South African Beef Imports and New Zealand Dairy Grazing
**Senate Republicans narrowly advanced a sweeping package of business and individual tax cuts after a series of last-minute deals, including a bigger reduction in taxes for farms and other small businesses.
As reported in Agri-Pulse, a new deduction on pass-through business income was increased from 17.4 percent to 23 percent, effectively reducing the overall tax bills for S corporations, partnerships and sole proprietorships.
Farms would qualify for the deduction, although experts say the benefit could be muted for large operations.
Since reopening to U.S. beef last year, South Africa has quickly emerged as a top 10 volume market. This year it is the fifth-largest market for U.S. beef variety meat and second-largest, behind Egypt, for beef livers.
Monty Brown, with the U.S. Meat Export Federation, says while livers currently make up most U.S. beef sales in South Africa, he sees potential for higher-end muscle cuts.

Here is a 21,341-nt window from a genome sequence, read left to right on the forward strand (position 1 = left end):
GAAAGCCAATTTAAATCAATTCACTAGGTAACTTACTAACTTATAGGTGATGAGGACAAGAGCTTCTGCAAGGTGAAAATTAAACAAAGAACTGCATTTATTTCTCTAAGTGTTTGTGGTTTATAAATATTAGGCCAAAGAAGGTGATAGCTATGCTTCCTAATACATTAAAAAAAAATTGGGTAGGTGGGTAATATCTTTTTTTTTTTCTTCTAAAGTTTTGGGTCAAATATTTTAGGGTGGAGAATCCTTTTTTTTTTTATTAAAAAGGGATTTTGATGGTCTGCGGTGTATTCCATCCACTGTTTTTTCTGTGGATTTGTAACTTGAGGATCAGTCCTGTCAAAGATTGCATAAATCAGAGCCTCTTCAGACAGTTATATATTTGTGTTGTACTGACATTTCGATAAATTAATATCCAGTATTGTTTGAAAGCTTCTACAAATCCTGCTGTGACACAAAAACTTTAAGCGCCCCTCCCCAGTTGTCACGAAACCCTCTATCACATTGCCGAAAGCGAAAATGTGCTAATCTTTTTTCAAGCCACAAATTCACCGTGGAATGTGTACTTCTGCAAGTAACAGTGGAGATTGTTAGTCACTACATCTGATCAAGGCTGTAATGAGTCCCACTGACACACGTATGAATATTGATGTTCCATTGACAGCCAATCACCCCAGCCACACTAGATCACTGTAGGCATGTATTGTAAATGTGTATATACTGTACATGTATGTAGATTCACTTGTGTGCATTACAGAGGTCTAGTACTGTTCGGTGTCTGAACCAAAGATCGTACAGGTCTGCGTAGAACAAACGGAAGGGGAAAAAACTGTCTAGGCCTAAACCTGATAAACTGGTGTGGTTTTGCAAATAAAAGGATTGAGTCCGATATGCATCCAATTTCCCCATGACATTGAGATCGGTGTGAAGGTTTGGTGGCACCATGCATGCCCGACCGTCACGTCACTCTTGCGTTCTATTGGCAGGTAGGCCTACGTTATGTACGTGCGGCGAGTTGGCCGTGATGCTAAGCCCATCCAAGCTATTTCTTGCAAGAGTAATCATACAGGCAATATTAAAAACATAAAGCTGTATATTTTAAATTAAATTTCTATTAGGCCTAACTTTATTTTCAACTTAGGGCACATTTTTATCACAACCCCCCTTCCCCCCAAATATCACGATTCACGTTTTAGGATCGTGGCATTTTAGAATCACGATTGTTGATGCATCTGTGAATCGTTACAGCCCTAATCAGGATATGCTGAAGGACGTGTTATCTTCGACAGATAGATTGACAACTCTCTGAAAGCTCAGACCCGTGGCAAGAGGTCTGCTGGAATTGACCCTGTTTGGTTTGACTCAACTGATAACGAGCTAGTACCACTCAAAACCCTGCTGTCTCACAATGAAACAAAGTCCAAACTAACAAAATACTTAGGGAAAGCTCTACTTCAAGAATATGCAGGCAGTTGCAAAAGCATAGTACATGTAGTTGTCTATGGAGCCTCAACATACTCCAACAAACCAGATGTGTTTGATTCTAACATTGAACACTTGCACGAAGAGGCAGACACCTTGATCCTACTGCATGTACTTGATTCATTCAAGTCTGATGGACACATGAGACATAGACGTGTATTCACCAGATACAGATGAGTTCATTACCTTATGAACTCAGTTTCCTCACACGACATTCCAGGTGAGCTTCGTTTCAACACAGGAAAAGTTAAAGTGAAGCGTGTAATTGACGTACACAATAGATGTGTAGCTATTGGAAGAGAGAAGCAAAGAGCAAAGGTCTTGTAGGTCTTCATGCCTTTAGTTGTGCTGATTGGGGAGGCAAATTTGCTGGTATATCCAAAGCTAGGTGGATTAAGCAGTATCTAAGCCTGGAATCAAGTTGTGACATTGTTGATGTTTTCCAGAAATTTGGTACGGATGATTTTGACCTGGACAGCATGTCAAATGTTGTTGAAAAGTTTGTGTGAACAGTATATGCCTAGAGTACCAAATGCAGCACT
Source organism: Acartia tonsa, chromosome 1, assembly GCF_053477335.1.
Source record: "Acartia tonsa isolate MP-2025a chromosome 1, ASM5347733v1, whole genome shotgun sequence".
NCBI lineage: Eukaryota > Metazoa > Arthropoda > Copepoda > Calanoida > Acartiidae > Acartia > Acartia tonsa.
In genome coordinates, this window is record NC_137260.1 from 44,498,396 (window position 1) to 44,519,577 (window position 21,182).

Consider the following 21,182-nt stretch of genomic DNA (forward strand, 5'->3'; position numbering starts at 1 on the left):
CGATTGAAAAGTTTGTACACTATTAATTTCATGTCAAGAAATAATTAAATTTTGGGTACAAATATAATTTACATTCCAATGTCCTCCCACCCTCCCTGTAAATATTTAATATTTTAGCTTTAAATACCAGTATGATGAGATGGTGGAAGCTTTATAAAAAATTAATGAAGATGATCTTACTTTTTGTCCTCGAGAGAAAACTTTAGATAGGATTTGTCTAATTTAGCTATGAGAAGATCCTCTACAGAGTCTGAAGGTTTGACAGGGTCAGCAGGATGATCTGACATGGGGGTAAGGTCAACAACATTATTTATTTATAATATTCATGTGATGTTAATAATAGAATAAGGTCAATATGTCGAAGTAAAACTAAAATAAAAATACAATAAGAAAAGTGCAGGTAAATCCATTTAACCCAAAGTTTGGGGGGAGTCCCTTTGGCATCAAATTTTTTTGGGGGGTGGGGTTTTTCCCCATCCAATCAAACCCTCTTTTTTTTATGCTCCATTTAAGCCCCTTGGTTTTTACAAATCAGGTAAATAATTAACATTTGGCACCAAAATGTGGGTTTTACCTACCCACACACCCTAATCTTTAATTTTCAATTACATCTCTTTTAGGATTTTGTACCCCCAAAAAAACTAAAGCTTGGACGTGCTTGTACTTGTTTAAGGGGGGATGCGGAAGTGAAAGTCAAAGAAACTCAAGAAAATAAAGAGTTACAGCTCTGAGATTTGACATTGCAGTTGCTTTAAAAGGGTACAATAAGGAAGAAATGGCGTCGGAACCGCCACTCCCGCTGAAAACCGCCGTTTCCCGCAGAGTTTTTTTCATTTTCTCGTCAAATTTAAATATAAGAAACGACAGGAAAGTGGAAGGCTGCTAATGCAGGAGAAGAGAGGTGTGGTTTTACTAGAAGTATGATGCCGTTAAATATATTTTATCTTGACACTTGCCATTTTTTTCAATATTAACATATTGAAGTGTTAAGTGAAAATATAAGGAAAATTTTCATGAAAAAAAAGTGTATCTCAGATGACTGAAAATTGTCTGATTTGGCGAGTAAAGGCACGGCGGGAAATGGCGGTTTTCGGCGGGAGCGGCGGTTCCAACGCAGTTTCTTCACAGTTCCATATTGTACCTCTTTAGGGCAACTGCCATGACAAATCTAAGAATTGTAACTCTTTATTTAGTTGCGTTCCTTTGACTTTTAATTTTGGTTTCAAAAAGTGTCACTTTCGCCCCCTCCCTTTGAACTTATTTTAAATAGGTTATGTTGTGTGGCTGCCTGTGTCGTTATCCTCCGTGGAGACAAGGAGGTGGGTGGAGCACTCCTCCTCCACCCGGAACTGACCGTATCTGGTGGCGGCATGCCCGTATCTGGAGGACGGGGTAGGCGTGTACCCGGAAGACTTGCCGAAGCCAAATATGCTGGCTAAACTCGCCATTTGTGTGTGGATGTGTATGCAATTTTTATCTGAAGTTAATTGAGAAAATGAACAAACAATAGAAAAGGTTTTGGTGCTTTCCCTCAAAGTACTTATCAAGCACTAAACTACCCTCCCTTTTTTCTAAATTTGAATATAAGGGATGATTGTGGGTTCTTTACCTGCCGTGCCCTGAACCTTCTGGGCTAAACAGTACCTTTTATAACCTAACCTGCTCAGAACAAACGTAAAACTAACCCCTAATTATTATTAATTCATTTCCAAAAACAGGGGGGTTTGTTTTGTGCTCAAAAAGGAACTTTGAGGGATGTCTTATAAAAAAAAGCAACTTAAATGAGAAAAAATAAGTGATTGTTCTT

Brown sees opportunities to differentiate the unique attributes of U.S. beef.
**Slowing grass growth at New Zealand dairy pastures is raising the prospect of tighter-than-expected milk supply, opening a possible window for U.S. exports.
The Pasture Growth Index, which measures grass conditions and growth potential, is near the lowest in more than 21 months in New Zealand, the world's largest dairy exporter.
Kyle Schrad, with FC Stone in Chicago, says any drop in New Zealand's milk production "should help bolster demand for U.S. exports."